Off-budget expenditures pay for a variety of programs: Social Security, the US Postal Service, and Fannie Mae and Freddie Mac are among the more familiar ones. But the category also includes things like disaster relief spending, some military spending, and unfunded liabilities that turn into actual costs. Federal student loan guarantees sometimes force the government to disburse cash. That’s an off-budget outlay.
Off-budget outlays have risen in part because they include Social Security benefits, and the Baby Boomer generation is retiring. But the other categories mentioned above have grown as well, and they are increasingly problematic.
The Treasury Department has the unwelcome job of juggling the government’s cash flows to pay the people and businesses Congress has decided should be paid. When there isn’t enough tax revenue, Treasury must borrow to meet the difference. Any unforeseen decrease in tax revenue or increase in expenses can force it to borrow more. This activity has nothing to do with the formal “budget” even when we have one, and we currently don’t.
Do you remember a headline mentioning annual trillion-dollar increases in the US debt during the last eight years of the Obama administration? I didn’t think so.
The problem has been papered over by off-budget receipts, mainly Social Security taxes, that give the US Treasury more cash it can disburse. But eventually the benefits those taxes represent come due. Then outlays go up, but revenue may not. We are rapidly reaching that point. Look at this table, which I found here and excerpted:
National Debt by Year: Compared to Nominal GDP and Major Events
You will notice that there are many years during which the US debt rose by more than $1 trillion. Note that 2015 saw an increase of $1.4 trillion, while the on-budget deficit that year was “just” $439 billion.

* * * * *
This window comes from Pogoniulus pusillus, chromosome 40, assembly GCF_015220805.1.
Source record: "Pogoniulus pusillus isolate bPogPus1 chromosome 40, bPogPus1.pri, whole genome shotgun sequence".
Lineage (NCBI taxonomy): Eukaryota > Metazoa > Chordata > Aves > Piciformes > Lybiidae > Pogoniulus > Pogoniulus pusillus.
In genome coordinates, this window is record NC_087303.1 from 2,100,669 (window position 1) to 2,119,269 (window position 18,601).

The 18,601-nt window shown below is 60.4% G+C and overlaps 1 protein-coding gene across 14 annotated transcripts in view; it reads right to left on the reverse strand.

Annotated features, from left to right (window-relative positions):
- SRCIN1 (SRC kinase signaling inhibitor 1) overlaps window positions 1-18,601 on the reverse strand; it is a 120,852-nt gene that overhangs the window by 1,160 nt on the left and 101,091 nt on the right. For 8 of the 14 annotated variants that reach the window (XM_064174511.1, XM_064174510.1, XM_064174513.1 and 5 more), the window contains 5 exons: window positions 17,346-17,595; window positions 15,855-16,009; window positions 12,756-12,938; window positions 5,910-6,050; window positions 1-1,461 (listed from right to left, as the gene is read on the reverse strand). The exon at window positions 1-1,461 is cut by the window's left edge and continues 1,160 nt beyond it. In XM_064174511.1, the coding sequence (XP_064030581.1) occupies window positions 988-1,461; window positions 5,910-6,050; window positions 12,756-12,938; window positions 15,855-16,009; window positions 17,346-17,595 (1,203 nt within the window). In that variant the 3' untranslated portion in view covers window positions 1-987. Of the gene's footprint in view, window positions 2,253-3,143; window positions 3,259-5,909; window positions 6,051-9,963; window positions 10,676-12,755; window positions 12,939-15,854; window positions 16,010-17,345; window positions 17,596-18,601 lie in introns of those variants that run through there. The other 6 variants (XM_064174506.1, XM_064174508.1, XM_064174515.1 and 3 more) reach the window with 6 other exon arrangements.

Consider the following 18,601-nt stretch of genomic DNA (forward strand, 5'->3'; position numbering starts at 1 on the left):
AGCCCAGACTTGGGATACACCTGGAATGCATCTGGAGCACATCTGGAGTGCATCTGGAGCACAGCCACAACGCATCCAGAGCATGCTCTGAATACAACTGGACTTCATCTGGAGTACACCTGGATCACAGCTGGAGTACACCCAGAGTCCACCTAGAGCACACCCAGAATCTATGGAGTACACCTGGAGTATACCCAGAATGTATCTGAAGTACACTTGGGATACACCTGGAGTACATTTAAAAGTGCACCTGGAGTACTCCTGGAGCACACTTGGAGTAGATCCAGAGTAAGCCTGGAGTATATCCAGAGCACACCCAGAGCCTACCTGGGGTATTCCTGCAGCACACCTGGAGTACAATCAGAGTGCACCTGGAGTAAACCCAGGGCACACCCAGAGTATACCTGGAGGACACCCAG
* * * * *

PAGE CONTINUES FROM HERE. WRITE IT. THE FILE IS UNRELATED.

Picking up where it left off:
Admittedly, 2015 was an outlier, but lately it hasn’t been much of one. Look at this chart of the on-budget deficit for the last 10 years. Comparing to the above table, you can see that off-budget deficits have been running more than $500 billion recently. Some years not so much, but the general trend has been from the lower left to the upper right.
But wait, there’s more.
Since 2008 the Federal Reserve has greatly simplified Treasury’s cash management task. It has kept short-term rates ultra-low, allowing the Treasury to borrow tons of cash with minimal financing costs. The Fed also bought Treasury bonds directly as part of its quantitative easing programs. Since the Fed sends most of the interest it receives right back to the Treasury, those bond purchases amounted to almost interest-free financing. The average interest paid on the US debt has been reduced to less than 2%, largely because Treasury has loaded up on short-term debt in order to reduce the interest-rate costs that must be allocated to the budget deficit each year. So rather than focusing on long-term debt with the 30-year at an all-time low, Treasury has been selling short-term bills and notes. That’s good cash management in the short run and very short-sighted in the long run.
Both those factors are now changing. The Fed is actively raising short-term interest rates while also reducing its Treasury bond purchases. The FOMC’s December “dot plot” suggests that rates will rise to 2.25% by the end of this year and to 2.75% in the longer term. This increase will raise Treasury’s interest costs considerably. And the interest must itself be financed, so that requirement will drive borrowing needs yet higher. Do you think the chances are good that the Treasury will be able to finance its debt at 2% in 2019? Me neither. And with $20 trillion total debt, even a 0.5% interest rate increase will have an impact on the overall budget deficit.
On the balance sheet unwind, here again is a chart I shared last week:
The important point here is that the Federal Reserve balance sheet reductions are just now getting started. The pace will quicken. In January the Fed’s Treasury bond assets dropped by $18 billion. The shrinkage will vary by month, but the combined total Treasury and mortgage bond balance is set to fall $420 billion this year and another $600 billion in 2019. The number will continue to fall at that pace until either the balance sheet reaches zero or the Fed decides to stop.
This path would be fine if the Treasury’s cash needs were likewise falling. Instead, they are rising. That $1 trillion that the Fed is going to sell back to the market will cost the Treasury a minimum of 2% and probably closer to 2.5%. That increases the deficit by $20–$25 billion a year.